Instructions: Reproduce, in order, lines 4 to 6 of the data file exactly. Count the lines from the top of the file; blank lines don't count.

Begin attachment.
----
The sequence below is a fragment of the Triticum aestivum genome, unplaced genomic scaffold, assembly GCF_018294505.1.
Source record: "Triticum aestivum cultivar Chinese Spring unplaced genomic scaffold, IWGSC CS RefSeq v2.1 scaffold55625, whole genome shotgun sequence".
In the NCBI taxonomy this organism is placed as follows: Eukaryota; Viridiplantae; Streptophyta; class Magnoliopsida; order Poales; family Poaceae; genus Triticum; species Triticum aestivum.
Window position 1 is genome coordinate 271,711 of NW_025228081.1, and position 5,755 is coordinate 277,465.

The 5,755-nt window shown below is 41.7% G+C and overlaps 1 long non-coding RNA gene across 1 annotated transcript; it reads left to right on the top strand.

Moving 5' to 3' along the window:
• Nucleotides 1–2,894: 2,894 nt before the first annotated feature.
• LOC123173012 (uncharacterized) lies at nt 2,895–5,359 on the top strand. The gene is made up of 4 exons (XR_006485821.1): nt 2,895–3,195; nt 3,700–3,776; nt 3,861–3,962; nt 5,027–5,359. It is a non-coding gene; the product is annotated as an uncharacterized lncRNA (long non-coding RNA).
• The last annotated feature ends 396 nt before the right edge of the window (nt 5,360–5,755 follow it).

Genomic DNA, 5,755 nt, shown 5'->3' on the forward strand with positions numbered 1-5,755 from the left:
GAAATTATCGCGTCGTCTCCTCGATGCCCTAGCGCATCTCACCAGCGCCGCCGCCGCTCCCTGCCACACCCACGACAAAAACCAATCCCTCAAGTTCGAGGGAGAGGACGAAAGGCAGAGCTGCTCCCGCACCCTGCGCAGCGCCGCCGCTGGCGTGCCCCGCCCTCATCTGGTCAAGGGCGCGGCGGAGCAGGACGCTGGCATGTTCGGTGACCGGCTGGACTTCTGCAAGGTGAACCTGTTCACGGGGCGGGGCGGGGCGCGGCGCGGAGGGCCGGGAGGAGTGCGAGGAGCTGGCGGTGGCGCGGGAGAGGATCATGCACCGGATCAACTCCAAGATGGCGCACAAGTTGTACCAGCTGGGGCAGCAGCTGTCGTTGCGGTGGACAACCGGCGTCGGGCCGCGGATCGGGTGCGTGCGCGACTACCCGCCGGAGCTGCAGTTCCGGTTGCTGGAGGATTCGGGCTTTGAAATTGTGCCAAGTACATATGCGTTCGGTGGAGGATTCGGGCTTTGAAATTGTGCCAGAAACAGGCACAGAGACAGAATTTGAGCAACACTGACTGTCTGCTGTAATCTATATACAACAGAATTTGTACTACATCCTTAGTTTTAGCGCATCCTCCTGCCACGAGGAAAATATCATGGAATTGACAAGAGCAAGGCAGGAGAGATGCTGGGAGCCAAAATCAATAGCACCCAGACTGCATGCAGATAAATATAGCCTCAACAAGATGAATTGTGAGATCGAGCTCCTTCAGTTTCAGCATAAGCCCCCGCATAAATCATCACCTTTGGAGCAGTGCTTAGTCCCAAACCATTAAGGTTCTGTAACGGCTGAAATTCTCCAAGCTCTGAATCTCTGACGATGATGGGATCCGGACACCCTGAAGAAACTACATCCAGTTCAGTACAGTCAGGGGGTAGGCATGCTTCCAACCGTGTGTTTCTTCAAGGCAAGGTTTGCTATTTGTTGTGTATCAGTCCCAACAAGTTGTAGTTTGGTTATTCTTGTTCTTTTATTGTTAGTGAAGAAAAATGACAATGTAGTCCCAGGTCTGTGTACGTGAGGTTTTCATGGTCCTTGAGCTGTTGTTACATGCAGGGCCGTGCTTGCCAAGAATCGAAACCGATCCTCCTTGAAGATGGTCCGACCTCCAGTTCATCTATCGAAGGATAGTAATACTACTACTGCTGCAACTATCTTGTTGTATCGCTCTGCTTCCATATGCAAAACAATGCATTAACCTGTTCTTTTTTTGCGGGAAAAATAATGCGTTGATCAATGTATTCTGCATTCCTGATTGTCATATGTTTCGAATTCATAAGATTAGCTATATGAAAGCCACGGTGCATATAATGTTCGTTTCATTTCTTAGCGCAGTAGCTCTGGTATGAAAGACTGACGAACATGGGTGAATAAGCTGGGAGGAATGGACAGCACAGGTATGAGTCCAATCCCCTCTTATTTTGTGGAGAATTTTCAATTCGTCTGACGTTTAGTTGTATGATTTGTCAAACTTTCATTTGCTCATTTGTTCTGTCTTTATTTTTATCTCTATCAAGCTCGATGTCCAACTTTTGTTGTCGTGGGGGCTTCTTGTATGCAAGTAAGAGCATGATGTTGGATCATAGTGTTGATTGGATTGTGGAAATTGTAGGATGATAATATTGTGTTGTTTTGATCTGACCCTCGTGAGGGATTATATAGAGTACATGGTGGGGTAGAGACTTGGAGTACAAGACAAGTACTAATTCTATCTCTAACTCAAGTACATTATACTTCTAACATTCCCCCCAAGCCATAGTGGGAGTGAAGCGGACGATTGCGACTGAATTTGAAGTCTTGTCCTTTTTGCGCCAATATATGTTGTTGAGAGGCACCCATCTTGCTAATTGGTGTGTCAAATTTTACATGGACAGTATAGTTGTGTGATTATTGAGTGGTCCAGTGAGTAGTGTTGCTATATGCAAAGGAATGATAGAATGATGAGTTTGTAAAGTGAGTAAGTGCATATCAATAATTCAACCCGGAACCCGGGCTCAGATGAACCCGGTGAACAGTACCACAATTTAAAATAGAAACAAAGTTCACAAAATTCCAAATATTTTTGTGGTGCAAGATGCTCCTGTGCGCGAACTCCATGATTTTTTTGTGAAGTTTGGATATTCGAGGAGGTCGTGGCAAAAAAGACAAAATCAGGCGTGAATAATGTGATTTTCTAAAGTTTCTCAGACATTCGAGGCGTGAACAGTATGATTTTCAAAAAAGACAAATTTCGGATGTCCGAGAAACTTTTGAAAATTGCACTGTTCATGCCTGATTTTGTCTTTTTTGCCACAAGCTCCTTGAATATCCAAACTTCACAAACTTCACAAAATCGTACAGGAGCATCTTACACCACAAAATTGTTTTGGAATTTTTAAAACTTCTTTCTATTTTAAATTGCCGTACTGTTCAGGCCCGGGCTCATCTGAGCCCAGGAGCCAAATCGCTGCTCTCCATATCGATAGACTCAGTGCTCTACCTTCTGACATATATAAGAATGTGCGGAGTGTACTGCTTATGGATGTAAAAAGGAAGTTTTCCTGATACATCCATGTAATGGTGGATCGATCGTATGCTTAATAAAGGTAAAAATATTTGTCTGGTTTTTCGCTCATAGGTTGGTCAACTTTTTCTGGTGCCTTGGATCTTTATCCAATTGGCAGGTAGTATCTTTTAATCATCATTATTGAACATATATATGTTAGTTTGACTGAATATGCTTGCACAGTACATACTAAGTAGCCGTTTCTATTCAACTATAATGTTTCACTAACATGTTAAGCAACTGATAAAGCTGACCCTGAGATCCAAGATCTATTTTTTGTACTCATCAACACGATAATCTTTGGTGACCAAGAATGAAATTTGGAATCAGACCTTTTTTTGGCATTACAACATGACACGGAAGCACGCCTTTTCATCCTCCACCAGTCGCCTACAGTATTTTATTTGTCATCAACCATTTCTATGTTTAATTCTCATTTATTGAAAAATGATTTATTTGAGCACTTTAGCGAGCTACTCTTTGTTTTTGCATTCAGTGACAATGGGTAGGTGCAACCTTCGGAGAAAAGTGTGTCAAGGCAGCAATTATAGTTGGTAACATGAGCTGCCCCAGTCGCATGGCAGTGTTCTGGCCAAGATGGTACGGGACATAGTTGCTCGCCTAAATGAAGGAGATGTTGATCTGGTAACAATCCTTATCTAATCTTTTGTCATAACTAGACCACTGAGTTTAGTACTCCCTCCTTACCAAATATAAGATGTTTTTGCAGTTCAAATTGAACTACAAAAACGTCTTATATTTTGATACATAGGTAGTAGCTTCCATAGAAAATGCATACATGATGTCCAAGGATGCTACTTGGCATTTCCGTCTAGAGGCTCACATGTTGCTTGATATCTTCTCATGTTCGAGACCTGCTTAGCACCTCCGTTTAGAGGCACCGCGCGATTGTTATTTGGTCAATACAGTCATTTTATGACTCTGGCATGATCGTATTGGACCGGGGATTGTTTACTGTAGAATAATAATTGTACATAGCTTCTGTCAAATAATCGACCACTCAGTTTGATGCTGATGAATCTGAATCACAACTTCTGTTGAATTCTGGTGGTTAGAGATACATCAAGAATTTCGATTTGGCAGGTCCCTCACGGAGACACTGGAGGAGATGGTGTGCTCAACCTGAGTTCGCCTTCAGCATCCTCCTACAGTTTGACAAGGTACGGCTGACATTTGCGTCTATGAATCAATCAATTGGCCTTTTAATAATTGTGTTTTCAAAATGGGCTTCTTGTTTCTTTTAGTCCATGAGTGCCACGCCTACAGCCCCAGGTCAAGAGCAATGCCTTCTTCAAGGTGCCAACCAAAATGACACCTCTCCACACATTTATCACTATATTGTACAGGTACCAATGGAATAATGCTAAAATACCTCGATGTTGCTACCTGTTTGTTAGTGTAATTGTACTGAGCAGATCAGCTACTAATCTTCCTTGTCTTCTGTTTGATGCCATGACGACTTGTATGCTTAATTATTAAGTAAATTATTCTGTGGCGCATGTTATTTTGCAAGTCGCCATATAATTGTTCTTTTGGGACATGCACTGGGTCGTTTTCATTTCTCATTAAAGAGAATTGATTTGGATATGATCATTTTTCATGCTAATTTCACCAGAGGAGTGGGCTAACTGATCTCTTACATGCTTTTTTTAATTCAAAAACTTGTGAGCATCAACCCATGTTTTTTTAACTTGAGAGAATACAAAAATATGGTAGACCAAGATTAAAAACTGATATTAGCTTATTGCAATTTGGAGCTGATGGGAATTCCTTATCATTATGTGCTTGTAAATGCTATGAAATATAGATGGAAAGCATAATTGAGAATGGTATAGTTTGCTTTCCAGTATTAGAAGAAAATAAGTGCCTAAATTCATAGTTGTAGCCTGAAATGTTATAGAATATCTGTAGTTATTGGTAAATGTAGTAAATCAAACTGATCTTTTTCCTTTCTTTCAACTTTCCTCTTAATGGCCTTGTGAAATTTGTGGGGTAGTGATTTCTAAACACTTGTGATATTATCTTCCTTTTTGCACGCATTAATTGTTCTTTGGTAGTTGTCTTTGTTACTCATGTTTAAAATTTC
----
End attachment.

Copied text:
Window position 1 is genome coordinate 271,711 of NW_025228081.1, and position 5,755 is coordinate 277,465.

The 5,755-nt window shown below is 41.7% G+C and overlaps 1 long non-coding RNA gene across 1 annotated transcript; it reads left to right on the top strand.

Moving 5' to 3' along the window: